Buzzwords, Jargon, and Portmanteaus

rogersgeorge on May 30th, 2017

Okay, my previous post is out of order. I mentioned a “previous post” about portmanteau words, but it was a post whose material was in my saddlebag—I hadn’t posted it yet! So here’s that material:

A definition is in order: jargon is language that fits into a narrow field and might be unknown elsewhere. Jargon doesn’t need to consist of portmanteau words, but lots of times it happens. Here’s the Fastrack comic that got me started on this topic:

The comments on the site are pretty good, too. Some of these are portmanteaus, and some are just plain jargon. Jargon that gets overused are buzzwords, by the way.

And while I’m on the subject, the excellent daily wordsmith.org  blog A Word A Day is mentioning portmanteaus this week (starting May 29, 2017). Go look. Subscribe!

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Portmanteau Words

rogersgeorge on May 22nd, 2017

Seems to me I mentioned these guys recently, but I’m too lazy to do a big search for my post about them (I think it was a post about buzzwords). Besides, this Dagwood oops Blondie comic is a good example of these words.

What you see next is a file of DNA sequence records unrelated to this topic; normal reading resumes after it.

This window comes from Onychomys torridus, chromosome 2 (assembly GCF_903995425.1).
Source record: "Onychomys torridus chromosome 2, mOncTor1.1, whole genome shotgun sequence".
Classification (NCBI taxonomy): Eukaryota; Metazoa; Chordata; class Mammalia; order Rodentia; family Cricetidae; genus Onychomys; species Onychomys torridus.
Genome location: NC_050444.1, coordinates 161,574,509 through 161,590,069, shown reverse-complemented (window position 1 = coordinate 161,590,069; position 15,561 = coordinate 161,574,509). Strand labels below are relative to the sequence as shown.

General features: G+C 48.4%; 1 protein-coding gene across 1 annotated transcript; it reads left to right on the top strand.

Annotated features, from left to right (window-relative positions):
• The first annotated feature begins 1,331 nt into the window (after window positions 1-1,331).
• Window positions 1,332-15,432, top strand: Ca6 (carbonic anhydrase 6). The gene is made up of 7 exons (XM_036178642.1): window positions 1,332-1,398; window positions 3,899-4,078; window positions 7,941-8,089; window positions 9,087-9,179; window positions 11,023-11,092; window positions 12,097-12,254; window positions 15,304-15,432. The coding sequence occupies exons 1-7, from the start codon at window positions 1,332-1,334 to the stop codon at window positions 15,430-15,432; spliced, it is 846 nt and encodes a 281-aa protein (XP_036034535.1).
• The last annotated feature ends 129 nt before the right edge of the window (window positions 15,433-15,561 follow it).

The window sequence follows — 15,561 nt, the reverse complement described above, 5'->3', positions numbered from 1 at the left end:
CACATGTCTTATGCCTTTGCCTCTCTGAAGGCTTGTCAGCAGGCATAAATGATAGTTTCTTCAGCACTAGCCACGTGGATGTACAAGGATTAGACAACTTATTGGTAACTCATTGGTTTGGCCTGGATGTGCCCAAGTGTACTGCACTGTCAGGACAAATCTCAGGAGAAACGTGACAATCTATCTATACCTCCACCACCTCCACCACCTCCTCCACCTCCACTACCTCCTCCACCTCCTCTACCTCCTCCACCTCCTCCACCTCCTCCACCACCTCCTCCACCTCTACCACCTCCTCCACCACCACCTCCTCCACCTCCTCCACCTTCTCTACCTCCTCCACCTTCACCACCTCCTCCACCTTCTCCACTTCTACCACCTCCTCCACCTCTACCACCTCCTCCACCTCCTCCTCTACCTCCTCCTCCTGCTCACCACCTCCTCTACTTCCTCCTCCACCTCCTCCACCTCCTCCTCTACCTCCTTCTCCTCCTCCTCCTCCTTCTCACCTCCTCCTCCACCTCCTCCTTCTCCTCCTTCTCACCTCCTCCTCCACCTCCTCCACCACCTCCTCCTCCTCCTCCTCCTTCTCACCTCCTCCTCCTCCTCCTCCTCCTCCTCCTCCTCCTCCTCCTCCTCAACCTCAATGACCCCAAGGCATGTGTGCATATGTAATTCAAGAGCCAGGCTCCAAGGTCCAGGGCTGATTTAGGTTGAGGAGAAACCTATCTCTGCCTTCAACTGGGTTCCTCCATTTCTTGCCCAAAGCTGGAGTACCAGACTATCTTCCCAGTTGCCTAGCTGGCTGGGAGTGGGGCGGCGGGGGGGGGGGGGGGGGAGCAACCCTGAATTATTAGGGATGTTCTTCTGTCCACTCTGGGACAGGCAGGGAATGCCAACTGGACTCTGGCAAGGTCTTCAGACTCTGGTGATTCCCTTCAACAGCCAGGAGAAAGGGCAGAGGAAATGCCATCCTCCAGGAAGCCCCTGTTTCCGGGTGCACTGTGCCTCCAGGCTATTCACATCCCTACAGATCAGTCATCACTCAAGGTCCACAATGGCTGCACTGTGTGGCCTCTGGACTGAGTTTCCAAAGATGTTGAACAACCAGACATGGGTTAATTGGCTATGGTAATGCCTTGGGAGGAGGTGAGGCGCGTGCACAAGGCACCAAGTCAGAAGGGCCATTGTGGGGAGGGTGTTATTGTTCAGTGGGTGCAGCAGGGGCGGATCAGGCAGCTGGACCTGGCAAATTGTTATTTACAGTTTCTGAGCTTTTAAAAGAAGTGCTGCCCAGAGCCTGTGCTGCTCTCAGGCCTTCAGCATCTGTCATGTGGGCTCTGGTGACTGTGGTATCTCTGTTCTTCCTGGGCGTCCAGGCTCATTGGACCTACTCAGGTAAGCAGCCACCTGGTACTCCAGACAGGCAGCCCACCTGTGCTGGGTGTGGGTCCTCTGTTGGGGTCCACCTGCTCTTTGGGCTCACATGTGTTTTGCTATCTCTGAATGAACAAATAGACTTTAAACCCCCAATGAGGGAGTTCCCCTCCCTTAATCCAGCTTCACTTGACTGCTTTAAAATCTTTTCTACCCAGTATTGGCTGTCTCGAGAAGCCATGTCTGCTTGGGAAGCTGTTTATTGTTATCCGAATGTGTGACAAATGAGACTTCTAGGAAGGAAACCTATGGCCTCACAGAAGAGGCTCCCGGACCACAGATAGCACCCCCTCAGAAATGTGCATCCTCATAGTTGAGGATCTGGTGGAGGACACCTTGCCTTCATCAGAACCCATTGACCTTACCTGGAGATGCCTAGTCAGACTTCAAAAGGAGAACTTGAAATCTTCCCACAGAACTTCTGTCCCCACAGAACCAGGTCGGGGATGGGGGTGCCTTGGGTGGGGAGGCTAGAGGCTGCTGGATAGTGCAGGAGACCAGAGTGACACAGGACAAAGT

A portmanteau is an old kind of suitcase, usually made of leather, and usually with some kind of straps. You put unrelated things inside, hence the analogy with portmanteau words, parts of unrelated words put together into one word.

Blondie - 05/16/2017

“Ever-popular” is just a plain old compound adjective.

Enormity

rogersgeorge on May 20th, 2017

I mentioned enormity a while back, as a word that most people get wrong. Here’s someone who gets it correct!

In case you didn’t see that earlier post, “enormity” means extremely bad, not extremely big.

And here’s a more serious example of getting enormity right. It’s from This Day in History for May 11.

Still, many in the crowd did not realize the enormity of the disaster. Some young fans reportedly danced and sang in front of the raging fire while others threw stones at a television crew.

 

Gender-Neutral Pronouns

rogersgeorge on May 14th, 2017

Really concise today…

Mallard Fillmore - 04/29/2017

https://comicskingdom.com/mallard-fillmore/2017-04-29  Bruce Tinsley

My solution is to avoid pronouns. Pronouns are an easy source of accidental ambiguity. The singular “they” goes back to Milton or Chaucer, so the duck can’t really object to the usage.

We have no gender neutral singular pronouns in English–you can’t have a group of a singular, but in our current culture, it’s less in style to be so specific, although sometimes you don’t know the gender. Sex, btw is the biological term, gender is grammar, though our culture has started using gender to refer to sexual preferences.

As Promised, Something Light

rogersgeorge on May 6th, 2017

Perhaps the dirtiest joke I’ve allowed on this site. Darrin Bell’s Candorville begins with “ain’t,” which is bad, and ends with a figure of speech called an “allusion.” (Hey I gotta put some grammar in here somehow…)